Don’t miss out on the salve for our investment wounds! Uncle Sam shares in our investment pain, by allowing us to tax-deduct our investment losses, but you must act in the next two days, you heard it, by 4pm EST on Wed., December 31st.
What’s all this clatter you ask? Well, let’s say you have held your favorite (or even your not-so-favorite) stock, bond or mutual fund for a while and the value has dropped a lot. You’ve been licking your wounds, whining to yourself or anyone who would listen, but hanging on “till it recovers”, right? Well that could take some time so here’s an idea in the meantime. Sell that investment (or investments) in the next 2 calendar days. Buy a SIMILAR investment the minute your sale proceeds are available, since you don’t want to be “out of the market” these days…a substantial recovery could happen in 8 hours! You can’t buy back the exact same security you sold because you would run afoul what’s called the “30-day wash sale rule”, which precludes one from selling a security at a loss, writing off that capital loss from their income tax, then buying back that same security within a period of 30 days. (You CAN buy back the same security, yet you would forego your income tax deduction, which is the whole point.)
So, the trick is to find what I call a “sister” product/security to that which you’re selling, buy that and otherwise participate in the market’s performance in that substitute/sister security for the next 30 days. After 30 days, you would have the option of either keeping that sister/substitute security, or selling it, and buying back your original security.
Ok…here’s an example. You own Pepsi stock. You sell Pepsi stock today, and in 3 days when it settles, buy Coke stock. You hold Coke stock for 30 days, and if you really want your Pepsi stock back, sell Coke and buy Pepsi shares back. (You will settle up with Uncle Sam/IRS on either a short term capital loss or gain on your Coke shares for that time, but generally this is not a deal-breaker.) Alternatively, you may choose to keep your Coke shares if they seem to give you the exposure you wanted in the soft drink business.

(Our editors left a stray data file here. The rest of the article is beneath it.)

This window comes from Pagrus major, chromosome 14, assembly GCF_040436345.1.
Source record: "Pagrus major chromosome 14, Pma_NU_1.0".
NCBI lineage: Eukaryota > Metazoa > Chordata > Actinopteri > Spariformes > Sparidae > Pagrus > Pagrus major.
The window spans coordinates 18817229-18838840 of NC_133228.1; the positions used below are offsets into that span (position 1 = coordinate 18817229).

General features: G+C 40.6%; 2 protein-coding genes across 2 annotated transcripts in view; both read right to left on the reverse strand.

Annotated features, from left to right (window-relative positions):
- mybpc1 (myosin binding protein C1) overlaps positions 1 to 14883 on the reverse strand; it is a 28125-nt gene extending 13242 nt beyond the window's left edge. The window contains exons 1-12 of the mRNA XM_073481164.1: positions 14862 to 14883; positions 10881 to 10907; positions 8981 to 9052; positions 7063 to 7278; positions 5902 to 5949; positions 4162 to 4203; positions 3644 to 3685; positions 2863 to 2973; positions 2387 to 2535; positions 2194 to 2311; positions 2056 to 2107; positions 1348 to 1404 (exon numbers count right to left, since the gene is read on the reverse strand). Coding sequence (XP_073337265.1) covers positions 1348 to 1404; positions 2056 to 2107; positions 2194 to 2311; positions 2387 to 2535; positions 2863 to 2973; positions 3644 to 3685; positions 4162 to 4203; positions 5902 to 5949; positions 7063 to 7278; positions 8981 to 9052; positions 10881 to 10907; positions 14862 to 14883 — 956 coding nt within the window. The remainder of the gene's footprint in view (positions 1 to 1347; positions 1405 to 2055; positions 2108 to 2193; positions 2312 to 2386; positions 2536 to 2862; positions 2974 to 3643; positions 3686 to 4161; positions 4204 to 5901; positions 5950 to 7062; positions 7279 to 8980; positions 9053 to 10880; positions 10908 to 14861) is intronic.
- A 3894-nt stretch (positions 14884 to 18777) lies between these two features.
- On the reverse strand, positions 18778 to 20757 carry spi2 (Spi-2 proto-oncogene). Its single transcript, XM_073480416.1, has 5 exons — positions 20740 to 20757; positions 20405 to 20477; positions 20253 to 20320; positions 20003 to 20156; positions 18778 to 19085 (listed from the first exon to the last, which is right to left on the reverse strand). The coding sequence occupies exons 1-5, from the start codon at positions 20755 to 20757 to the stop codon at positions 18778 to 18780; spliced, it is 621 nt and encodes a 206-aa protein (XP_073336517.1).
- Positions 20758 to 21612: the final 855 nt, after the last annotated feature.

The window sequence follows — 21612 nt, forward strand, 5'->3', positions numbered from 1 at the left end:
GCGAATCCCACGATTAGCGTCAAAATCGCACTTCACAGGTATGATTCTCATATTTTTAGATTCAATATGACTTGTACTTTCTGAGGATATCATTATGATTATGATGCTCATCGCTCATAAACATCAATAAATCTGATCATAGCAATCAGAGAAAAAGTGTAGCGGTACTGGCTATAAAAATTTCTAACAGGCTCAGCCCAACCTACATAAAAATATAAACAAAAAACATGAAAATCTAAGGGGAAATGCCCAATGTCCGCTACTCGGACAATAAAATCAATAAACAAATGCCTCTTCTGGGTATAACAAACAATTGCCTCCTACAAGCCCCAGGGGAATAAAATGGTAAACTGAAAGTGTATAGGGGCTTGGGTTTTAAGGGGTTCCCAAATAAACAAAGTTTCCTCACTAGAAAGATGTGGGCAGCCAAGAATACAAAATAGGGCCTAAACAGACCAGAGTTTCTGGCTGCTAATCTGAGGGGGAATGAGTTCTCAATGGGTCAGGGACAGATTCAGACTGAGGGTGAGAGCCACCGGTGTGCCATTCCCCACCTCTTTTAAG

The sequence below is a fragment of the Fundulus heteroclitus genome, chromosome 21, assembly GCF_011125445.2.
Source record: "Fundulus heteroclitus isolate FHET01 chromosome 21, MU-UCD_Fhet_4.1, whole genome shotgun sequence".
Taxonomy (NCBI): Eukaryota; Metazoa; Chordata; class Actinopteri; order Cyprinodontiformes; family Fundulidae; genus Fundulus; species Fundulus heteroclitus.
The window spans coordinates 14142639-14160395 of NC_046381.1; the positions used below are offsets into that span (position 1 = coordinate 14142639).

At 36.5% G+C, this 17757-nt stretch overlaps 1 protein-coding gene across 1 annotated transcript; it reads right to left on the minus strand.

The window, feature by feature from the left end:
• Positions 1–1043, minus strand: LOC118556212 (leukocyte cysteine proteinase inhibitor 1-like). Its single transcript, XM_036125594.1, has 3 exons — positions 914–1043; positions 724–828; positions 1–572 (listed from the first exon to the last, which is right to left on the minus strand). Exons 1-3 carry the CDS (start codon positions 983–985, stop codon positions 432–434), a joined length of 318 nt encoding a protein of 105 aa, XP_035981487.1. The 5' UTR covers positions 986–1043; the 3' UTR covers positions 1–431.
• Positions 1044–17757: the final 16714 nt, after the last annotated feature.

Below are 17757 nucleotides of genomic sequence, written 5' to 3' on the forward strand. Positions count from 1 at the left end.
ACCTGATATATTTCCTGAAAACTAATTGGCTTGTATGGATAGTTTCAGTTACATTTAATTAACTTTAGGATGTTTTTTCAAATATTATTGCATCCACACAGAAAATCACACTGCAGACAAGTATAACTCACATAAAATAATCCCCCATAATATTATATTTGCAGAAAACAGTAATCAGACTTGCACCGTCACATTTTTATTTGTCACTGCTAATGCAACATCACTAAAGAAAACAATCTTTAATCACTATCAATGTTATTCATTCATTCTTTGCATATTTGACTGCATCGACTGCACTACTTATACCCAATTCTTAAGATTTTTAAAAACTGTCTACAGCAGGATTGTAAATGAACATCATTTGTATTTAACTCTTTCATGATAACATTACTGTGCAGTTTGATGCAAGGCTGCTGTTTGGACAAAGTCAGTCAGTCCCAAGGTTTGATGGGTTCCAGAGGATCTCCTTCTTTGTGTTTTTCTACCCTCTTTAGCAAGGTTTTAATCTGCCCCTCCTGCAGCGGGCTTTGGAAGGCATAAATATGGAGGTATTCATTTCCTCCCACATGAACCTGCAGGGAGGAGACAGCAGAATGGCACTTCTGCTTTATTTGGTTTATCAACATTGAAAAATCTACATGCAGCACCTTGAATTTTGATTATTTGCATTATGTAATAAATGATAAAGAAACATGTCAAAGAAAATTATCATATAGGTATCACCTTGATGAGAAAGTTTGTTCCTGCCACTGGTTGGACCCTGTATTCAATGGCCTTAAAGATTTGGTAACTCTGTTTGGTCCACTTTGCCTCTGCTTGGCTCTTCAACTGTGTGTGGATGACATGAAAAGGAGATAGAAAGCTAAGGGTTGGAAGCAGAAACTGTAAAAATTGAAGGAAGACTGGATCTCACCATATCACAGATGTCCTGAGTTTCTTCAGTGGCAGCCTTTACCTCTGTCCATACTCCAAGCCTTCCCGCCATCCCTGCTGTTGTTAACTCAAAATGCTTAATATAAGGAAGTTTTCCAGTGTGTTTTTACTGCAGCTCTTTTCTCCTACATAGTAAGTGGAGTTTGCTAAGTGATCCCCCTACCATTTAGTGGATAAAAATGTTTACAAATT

Here’s another example. You own ABC’s US large cap growth fund. Sell that fund in the next 2 trading days and buy XYZ’s US large cap growth fund, or buy ABC’s US large cap blend fund…you get the point. Either the substitute mutual fund can be from the same “family” or a different family.
If your original holding was bought at like $50. per share, and it’s now worth $20. and you owned 100 shares, you effectively sell the 100 shares, and write off the net difference of your purchase price of $5,000 less the current market value of $2,000. or $3,000. ($30 per share). If you are in the 30% federal income tax bracket, you have just saved $900. ($3,000 x .30) Meanwhile, you bought the sister/substitute holding, which keeps you in the market to experience the recovery.
Now THAT’S great news! You will be smiling come April 15th, 2009 when you complete your 2008 income tax return. We always gripe when we have to fork over a portion of our capital gains to the IRS, now let’s take advantage of the other side of the code–allowing the government to share in our losses to the extent of our effective tax bracket, in the above example, to the tune of 30%. Even if you are in the 15% tax bracket, it pays to get a break from Uncle Sam for a change, right?
So, DO something with the two trading days left in this year! Take a look at your portfolio, and see where there are losses–see where the current price is lower than the price at which you bought the investment–and place your sell orders quick. You’ll have a day or 3 for the proceeds to be available, and you can research your replacement/sister/substitute investments after a New Year’s toast. I’m NOT advocating selling now and not buying back into the market! You would be missing the recovery–however long it takes, it will occur. History tells us that, for goodness sakes.
And for any of you who DID sell out a month or more ago, you’ve now waited the requisite 30-days, you can buy back into your original investments, if you still think they are worthy. Remember that the smart investors use all angles of the tax code and this is the most obvious home run of all in a depressed market. Let’s watch our financial dough rising by selling some losers and raking in additional dough, from Uncle Sam already!